I’m not the only one. Ray Bradbury wrote a book—and later a play—about an entire society that was so terrified about the physical presence of books that they not only burned the books themselves, they burned the buildings that housed them and removed the people who owned them. Readers related to the woman who refused to leave her home and burned with her books, lighting the match herself. And readers contemplated with Montag who wondered just what were these things that made people behave this way? What did they have in them that was so . . . dangerous? People recall to mind a certain insane dictator who burned books by various authors and those that involved certain themes because he was afraid they would corrupt his Aryan society. On the other hand, people revere certain books, bestowing awards and praise because of the book’s benefit to society and it’s ability to make you think. They cherish those books which they love so much and that they stood in line for hours waiting for the author to sign their name to it, dedicating it to them, the devoted reader. (For the record, your favorite author can’t sign your electronic device.)

We can buy, borrow, inherit and otherwise accumulate as many books as we want. And we love them. And you may want them in a nice, tidy place like an electronic gadget that lets you scroll through all of your titles on one screen. But I don’t. They have to be seen and touched and smelled and gripped in my hands. I have to see my bookshelves over-crowded with inhabitants because there just isn’t enough space EVER to accommodate them all. No matter how much we try to sort and box them. The boxes just find a home in another area of the house and the shelves now have free space! In which we shove more books. And they’re ours. We love them, even those whose stories we haven’t read yet or those we hate (though we might be willing to part with those more freely than others, though only to certain people). We gaze fondly on the shelves and find comfort to know we are surrounded, to know each book’s place (“Patterson? Right over here.”) and to search frantically for one that is suddenly missing. (“Where’s Lowry? She should be here with the others.”) We fill our arms, bags, and, if we’re lucky like El-Seven, our fantastic multi-pocketed coat with our friends because we don’t want to get stuck anywhere without them and, perish the thought, be bored. Waiting rooms have nothing on us.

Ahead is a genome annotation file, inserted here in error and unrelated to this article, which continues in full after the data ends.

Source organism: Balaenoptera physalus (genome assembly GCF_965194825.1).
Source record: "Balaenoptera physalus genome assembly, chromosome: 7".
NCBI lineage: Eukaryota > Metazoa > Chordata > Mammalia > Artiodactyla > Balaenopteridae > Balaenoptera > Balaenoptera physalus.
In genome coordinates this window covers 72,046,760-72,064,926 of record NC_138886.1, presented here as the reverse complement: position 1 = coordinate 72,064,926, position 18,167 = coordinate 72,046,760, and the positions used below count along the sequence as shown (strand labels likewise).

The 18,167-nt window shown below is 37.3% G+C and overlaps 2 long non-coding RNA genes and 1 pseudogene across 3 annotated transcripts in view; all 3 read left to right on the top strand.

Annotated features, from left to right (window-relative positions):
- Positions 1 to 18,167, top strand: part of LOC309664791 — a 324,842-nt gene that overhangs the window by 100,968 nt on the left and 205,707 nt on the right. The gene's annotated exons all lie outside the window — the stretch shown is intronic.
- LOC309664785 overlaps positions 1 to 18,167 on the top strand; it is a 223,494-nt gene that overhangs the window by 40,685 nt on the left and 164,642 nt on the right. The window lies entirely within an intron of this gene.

We snoop around other people’s libraries and see what they own, what they’ve read, what they prominently display and what they try to hide. (“Hey, what do you have over here? You know them, too!? You like books about such-and-such? I had no idea!”) And then, when they recognize a fellow book lover, those fine people stun you by offering the ultimate bibliophilic gift: “Here, I want you to borrow this. You have to read it. You’ll like it.” “You can have this copy. I have another.” “I know these books will find a good home with you.” We catch the excitement of some fellow book lovers when they want to share their books with us. And sense the almost shy hesitation of others when they decide to take a risk and reveal their favorites, realizing we kindred folk, as Anne would call us, won’t make them regret it: “I loved this story. You might like it.”